Real Photo Wins AI Award at International Contest

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NEW YORK, June 11, 2024 — Photographer and writer Miles Astray announced today that his work “F L A M I N G O N E” received honours both from the high-profile jury and the public vote in the AI category of 1839 Awards, a large international photo competition. The twist: the photo of a flamingo whose head is apparently missing, is not AI-generated.

With AI-generated creative content sparking an ever-fiercer debate about its implications for the future of content and the creators behind it – from creatives like artists, journalists, and graphic designers to employees in all sorts of industries – Miles Astray entered an actual photo into an AI competition to prove that human-made content has not lost its relevance. The picture is the first real photo to win an AI award.?

In recent years, several AI-generated photos had made international headlines by winning photo competitions, in which they were not supposed to compete, highlighting the new technology’s increasing capacities. Turning this story around, Miles Astray reveals: “I wanted to prove that nature still outdoes the machine in terms of imagination, and that there is still merit in real work from real creatives.”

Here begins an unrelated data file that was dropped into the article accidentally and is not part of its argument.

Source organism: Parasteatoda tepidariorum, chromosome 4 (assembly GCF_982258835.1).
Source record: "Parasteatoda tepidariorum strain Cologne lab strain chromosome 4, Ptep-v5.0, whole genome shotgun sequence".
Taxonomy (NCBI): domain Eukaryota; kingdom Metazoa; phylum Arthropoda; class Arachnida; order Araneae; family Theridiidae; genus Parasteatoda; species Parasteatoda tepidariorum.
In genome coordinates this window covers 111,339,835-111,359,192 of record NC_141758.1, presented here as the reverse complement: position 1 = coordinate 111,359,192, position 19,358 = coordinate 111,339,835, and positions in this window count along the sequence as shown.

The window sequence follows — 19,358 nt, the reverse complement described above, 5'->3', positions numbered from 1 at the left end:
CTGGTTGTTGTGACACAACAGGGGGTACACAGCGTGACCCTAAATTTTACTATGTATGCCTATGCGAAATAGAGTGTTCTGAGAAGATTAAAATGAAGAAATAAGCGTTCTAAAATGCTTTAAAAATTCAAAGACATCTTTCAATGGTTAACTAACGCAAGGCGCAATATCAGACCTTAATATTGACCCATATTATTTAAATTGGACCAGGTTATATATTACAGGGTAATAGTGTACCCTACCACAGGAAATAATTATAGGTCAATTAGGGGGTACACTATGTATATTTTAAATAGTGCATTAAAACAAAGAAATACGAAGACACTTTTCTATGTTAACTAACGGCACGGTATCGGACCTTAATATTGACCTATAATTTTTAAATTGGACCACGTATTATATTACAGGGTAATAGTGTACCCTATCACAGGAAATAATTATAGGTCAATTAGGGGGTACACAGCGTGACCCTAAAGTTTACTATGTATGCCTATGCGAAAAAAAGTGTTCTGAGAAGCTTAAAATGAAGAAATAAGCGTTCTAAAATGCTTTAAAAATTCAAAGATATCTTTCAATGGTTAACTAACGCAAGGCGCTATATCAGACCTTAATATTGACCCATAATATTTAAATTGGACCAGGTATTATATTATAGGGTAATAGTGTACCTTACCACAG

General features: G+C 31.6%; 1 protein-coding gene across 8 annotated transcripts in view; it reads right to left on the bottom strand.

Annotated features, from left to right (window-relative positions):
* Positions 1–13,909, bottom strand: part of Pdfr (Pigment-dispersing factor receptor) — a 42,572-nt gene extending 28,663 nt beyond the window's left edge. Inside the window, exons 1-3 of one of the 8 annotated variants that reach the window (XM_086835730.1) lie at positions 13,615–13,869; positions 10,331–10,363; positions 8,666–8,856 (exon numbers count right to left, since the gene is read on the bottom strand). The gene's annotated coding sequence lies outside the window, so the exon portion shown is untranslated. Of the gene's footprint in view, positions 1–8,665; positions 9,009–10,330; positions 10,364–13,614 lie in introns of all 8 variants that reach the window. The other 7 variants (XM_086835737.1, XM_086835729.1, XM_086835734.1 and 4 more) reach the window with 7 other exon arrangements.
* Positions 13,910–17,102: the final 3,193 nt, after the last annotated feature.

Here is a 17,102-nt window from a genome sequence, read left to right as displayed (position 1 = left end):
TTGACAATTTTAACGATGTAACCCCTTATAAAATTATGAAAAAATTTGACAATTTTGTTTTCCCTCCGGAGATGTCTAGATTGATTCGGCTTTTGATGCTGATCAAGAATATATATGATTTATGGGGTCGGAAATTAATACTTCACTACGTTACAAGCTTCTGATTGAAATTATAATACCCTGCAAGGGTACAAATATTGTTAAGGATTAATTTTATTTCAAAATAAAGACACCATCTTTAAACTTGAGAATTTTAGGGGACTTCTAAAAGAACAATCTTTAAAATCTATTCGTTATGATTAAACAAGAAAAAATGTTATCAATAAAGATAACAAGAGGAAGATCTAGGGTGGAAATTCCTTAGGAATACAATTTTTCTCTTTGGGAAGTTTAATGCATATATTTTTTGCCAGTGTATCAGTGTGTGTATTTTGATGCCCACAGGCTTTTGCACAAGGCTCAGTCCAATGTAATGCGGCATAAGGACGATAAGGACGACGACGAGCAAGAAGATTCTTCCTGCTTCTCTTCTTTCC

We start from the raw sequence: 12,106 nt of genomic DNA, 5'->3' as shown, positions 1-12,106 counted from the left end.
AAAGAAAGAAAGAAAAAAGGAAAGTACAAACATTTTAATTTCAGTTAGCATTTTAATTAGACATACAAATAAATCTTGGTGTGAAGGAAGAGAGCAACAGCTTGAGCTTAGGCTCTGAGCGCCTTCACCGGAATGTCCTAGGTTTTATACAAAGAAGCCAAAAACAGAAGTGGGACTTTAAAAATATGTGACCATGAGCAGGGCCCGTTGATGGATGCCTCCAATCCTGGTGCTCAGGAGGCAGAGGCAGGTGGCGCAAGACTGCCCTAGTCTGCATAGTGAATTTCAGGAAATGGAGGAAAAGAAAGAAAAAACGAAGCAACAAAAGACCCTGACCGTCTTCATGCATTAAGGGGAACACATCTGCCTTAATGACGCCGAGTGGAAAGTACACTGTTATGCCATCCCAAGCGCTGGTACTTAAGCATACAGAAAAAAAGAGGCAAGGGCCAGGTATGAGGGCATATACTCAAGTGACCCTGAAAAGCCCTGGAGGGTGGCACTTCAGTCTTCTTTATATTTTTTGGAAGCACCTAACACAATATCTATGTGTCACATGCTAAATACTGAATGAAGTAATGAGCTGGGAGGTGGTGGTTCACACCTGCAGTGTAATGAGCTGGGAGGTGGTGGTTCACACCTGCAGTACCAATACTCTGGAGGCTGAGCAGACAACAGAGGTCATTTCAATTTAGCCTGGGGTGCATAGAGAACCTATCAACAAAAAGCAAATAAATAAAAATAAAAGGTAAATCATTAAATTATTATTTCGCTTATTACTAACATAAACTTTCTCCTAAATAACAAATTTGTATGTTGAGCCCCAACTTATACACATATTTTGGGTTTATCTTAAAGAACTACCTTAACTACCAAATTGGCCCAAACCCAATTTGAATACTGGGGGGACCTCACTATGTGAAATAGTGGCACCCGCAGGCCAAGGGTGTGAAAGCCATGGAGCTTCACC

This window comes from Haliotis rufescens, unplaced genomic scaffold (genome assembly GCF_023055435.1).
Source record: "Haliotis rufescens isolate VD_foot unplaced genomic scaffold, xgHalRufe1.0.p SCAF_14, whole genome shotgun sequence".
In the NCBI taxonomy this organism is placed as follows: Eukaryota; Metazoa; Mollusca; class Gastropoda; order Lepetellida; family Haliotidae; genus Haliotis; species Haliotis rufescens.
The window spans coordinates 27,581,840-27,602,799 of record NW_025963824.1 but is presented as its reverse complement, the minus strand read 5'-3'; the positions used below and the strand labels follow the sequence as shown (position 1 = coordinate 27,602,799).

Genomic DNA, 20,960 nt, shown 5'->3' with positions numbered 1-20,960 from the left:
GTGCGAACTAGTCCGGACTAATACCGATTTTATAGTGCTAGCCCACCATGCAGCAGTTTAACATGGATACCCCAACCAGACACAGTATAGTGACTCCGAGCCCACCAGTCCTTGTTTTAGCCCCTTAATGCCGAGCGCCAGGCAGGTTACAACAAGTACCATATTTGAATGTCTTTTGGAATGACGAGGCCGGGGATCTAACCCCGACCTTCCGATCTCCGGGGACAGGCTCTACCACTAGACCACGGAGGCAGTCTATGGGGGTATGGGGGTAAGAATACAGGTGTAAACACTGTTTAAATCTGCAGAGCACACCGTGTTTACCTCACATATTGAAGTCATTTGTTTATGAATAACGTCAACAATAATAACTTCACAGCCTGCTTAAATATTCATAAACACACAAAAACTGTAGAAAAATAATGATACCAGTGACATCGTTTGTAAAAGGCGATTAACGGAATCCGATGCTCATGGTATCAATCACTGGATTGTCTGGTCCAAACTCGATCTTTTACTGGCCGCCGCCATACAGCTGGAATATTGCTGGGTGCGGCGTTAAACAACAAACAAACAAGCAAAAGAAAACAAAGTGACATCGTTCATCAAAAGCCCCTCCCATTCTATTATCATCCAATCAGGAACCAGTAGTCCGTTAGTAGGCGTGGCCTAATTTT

Nominated by an international jury that included members of the New York Times, Phaidon Press, Getty Images, Centre Pompidou in Paris, Christie’s, and Maddox Gallery, the picture was shortlisted for two awards: the jury’s award and the people’s choice award. In the end, it could convince both the jury and the public, winning the people’s choice award and finishing among the jury’s winners.

Miles Astray had teased the ambivalent nature of the photo on his website and social media with the caption: “We’ve all seen a flamingo, but have you ever seen a flamingone? Only an AI could make that up. Or did I just make that up?” He elaborates: “In fact, the scene’s only prompt is an itch, followed by a belly scratch, which explains the flamingo’s missing head. Of course, I feel bad about leading the jury astray, but I think that they are professionals who might find that this jab at AI and its ethical implications outweighs the ethical implications of deceiving the viewer, which, of course is ironic because that is what AI does.”

“I’m glad to see that this experiment confirmed my hypothesis: there is nothing more fantastic and creative than Mother Nature herself,” said Miles Astray who has no ambition to work with AI. “I don’t demonize the new technology and see its potential, but currently I see its limitations and dangers even more clearly.”


Miles Astray is a multidisciplinary artist, combining photography and prose. Inspired by a slow and immersive journey around the world that started in 2012, his work aims beyond catchy, one-dimensional black or white narratives and notions of misery, happiness, modernity, and exoticism to portray authentic glimpses of here, there, and elsewhere. The result is both homage and appeal. Miles’ work has achieved international recognition in a variety of photo contests and publications. He is also the representative of the Young Talents Award at this year’s Cewe Photo Award, the world’s largest photography contest.

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